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Cold War, Cool Medium: Television, McCarthyism, and American Culture (Film and Culture) Hardcover – October 22, 2003


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Product Details

  • Series: Film and Culture
  • Hardcover: 320 pages
  • Publisher: Columbia University Press; First Edition edition (October 22, 2003)
  • Language: English
  • ISBN-10: 0231129521
  • ISBN-13: 978-0231129527
  • Product Dimensions: 9.1 x 6.3 x 0.8 inches
  • Shipping Weight: 1.3 pounds (View shipping rates and policies)
  • Average Customer Review: 4.9 out of 5 stars  See all reviews (8 customer reviews)
  • Amazon Best Sellers Rank: #159,740 in Books (See Top 100 in Books)

Editorial Reviews

Review

Invigorating and wide-ranging scholarship... The heart of Cold War, Cool Medium is a lively and compelling retelling of the effect of McCarthyism on television.

(Cineaste)

[A] seriously intelligent history.

(Library Journal)

Cold War, Cool Medium, by Thomas Doherty, ranks as one of the seminal books ever written about the history of television and politics in the USA.....Doherty brilliantly challenges this conventional wisdom and indeed turns it upside down. He skillfully, systematically, and clearly demonstrates that early television helped the USA become a more tolerant nation, and provided for more open discussion.

(Douglas Gomery Television Quarterly)

Doherty's Cold War, Cool Medium earns its place as a subtle new map of America's politics during television's toddler years. It offers fine-grained images for television's political pontification and purifications from the late 1940s to mid-1950s.... For the study of this awkward period in America's television culture, it is hard to imagine a better text for discussions with students. Colleagues who lived in that era will read it with pained appreciation.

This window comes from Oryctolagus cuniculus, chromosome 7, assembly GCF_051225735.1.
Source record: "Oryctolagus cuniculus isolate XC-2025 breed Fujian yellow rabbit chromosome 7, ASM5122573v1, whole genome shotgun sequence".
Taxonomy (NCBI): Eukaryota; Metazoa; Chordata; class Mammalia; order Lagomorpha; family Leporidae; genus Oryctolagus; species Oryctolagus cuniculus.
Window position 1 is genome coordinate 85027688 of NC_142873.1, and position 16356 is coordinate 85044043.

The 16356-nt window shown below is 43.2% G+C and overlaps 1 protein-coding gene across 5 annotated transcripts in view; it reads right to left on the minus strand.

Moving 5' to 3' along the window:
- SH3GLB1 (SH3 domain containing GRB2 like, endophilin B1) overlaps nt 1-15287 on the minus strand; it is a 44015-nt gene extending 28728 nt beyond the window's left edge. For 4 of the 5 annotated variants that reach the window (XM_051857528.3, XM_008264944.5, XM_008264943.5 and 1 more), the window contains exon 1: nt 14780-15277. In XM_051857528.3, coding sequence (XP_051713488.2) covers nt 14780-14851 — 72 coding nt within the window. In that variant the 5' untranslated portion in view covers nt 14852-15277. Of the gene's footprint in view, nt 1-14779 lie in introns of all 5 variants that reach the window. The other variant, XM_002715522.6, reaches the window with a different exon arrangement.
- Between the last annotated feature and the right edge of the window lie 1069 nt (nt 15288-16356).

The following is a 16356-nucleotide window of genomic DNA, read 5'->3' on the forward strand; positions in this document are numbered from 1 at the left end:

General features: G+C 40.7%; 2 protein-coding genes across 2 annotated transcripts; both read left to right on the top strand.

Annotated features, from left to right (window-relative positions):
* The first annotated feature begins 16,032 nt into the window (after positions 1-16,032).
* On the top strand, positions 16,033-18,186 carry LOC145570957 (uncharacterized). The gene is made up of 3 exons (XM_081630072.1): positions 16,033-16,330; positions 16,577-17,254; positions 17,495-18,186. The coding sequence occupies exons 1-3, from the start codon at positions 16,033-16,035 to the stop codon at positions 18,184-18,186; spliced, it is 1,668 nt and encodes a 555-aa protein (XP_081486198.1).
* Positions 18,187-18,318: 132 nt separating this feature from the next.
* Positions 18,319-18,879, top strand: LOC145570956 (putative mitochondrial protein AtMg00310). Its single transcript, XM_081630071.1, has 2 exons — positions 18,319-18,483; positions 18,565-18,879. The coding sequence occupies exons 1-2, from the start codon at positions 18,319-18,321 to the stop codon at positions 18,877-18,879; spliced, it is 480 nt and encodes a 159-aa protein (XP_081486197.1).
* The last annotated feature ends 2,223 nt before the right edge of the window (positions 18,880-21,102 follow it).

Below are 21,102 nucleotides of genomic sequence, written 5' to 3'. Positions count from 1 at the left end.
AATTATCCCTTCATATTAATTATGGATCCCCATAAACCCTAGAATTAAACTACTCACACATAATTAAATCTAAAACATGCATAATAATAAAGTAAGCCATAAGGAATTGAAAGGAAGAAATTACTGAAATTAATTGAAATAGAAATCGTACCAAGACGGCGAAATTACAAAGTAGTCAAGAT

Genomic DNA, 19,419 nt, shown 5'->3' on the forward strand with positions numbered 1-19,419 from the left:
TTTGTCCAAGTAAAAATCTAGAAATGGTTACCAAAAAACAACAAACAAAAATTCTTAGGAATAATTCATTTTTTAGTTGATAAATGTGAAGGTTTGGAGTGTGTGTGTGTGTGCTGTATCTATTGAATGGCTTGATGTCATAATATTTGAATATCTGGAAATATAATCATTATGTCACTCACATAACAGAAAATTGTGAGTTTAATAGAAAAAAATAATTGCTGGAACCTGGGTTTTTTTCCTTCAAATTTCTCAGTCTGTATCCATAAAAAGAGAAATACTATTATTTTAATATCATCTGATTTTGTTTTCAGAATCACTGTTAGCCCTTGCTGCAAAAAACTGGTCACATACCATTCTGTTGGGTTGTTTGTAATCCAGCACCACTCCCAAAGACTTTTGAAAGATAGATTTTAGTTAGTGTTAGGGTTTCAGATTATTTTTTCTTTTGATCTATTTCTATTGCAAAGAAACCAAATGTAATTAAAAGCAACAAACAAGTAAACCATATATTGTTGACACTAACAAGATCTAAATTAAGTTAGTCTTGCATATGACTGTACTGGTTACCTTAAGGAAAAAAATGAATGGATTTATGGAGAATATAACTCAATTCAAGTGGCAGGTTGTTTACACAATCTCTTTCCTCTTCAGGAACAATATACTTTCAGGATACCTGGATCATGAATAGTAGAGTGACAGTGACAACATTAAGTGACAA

(John Shelton Lawrence Journal of American Culture)

fresh and important insights...an accurate and engrossing account for the nonspecialist, and its methodology provides a revealing context for the specialist as well

(Brenda Murphy The Journal of American History)

thoughtful and nuanced

(Michael C. C. Adams Film & History)

Thomas Doherty's groundbreaking new volume, Cold War, Cool Medium, [is] a sweeping examination of the collision of television and McCarthyism, and one of the most searching looks at the intersection of popular and political culture in years.

(Boston Globe)

Doherty's excellent Cold War, Cool Medium: Television, McCarthyism, and American Culture [is] more timely than its title suggests.... [Doherty] has penned an engaging revisionist account of mass hysteria, forcefully arguing against critics who cast television in its early days as a co-conspirator in conducting witch hunts and stifling dissent.... Doherty's history of the early political uses of television is never less than fascinating.

(Reason Magazine)

A witty, often riveting account of the simultaneous rise of television and McCarthy.

(Film Comment)

Explores TV's wonders and skillfully exposes the power of pressure groups on the new medium, which acted out the psychosis that dominated the 1950s. Relying on thorough and enlightening research, Doherty notes the ironies, anti-Semitism and class prejudices that underlined Senator Joseph McCarthy's ascension.... Doherty chronicles the medium and its players with style and scholarship.

(Publishers Weekly)

A wide-ranging, impressionistic portrait of the era... Mr. Doherty, a professor of American studies at Brandeis University and a noted film historian, deftly recaps this familiar story.

(New York Observer)